A Kenyan MP was ejected from the National Assembly after she brought her baby into the house. Zuleikha Hassan was forced to bring her five-month-old daughter into parliament because of an emergency at home.
According to reports from Kenya, Hassan was escorted out of parliament by the sergeant-at-arms as she attempted to feed her baby. The breastfeeding MP was forced to leave the house because of stringent parliamentary rules.
The act of breast-feeding in parliament caused a stir, which led to a halt in the parliamentary proceedings. The incident divided opinion among the lawmakers.
The speaker of the house reportedly called Hassan’s actions “unprecedented” and the majority leader said the action was “out of order” and “gross misconduct”.
The matter has also divided opinion on social media, with many criticising the MP’s expulsion from parliament.
Kenyan Lawmaker Zulekha Hassan was ordered out of Parliament today when she arrived with a baby.
Ms Hassan stated that she did not have a choice due to an emergency & that the issue wld not have arisen if childcare facilities were available at Parliament. pic.twitter.com/iMV1IuoVet
— Samira Sawlani (@samirasawlani) August 7, 2019
Breastfeeding in parliament has been a major issue in Africa and internationally. Many African countries are still lagging behind when it comes to supporting breastfeeding in the workplace. In 2016, Kenya’s parliament incidentally approved a bill allowing breastfeeding at work. Kenya joined only a few countries in Africa with clear legislation and good practices, which compel employers to provide special breastfeeding areas for employees with babies. The bill was widely hailed as a step in the right direction to encourage women to continue breastfeeding when they return to the workplace.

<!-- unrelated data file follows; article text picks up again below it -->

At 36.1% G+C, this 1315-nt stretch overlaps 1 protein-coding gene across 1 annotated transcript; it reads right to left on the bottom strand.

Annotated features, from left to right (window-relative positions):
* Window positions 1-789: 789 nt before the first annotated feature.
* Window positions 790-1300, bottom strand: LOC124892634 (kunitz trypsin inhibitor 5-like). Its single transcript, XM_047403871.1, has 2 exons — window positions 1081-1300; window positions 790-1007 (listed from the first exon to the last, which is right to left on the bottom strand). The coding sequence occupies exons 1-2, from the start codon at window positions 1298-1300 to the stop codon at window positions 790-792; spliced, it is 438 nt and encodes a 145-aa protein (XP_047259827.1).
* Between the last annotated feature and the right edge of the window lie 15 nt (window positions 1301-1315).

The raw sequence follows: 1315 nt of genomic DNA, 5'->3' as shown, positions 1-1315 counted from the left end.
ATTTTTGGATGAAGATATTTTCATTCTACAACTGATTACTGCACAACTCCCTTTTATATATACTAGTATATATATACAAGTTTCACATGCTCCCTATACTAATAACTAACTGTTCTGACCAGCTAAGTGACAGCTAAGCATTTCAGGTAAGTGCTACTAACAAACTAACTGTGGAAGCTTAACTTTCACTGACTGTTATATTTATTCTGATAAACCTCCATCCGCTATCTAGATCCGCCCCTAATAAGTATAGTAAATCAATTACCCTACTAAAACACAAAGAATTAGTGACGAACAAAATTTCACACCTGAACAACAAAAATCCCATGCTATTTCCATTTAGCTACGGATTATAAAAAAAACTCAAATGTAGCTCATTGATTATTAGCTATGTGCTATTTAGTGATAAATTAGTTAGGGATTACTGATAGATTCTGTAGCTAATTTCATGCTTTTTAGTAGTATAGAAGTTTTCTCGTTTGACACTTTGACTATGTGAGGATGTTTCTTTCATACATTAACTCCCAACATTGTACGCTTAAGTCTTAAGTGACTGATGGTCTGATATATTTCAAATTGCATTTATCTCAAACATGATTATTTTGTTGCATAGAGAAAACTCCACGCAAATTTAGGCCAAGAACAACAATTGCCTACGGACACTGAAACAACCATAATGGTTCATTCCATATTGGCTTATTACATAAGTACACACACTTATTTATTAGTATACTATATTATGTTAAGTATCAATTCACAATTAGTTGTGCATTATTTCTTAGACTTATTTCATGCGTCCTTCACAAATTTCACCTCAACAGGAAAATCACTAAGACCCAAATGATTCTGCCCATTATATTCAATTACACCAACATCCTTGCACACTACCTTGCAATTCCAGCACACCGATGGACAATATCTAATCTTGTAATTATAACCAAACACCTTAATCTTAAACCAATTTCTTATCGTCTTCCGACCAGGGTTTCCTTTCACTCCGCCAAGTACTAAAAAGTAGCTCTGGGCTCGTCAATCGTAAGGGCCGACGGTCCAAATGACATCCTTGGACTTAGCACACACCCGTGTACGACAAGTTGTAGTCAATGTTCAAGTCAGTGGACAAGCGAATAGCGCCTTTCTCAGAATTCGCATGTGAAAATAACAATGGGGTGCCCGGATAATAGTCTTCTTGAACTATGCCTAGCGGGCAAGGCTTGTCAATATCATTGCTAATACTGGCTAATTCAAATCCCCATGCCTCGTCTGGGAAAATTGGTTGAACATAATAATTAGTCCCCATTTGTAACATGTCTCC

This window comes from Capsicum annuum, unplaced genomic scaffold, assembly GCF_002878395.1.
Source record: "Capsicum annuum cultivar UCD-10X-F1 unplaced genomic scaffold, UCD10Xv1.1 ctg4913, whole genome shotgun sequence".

In South Africa, breastfeeding mothers are protected by the country’s Basic Conditions of Employments Act of 1997, which provide guidelines for employers and workers on the protection of employees during pregnancy, after birth of a child and and while breast-feeding.The Code of Good Practice is part of the Basic Conditions of Employment Act and the law compels employers to allow breastfeeding mothers to take two 30-minute breaks a day to feed their children amongst other requisites.
In 2015, the Parliament of Uganda became the first public institution to offer a breastfeeding facility in the country. The facility comprise of a play area, kitchen, sleeping area, breastfeeding room and bathroom.
The initiative by the parliament of Uganda was widely praised considering that research indicate that women who are employed full-time are less likely to initiate breastfeeding and to continue breastfeeding once they return to work, owing to a number of workplace-related impediments.
Breastfeeding is a fundamental right recognised by UNICEF under Article 24 of the Convention on the Rights of the Child. The Article notes that breastfeeding is “an essential component in assuring the child’s right to the highest attainable standard of health,”
“This means that governments are under an obligation to ensure an environment that empowers women to breastfeed their children if they choose to do so”.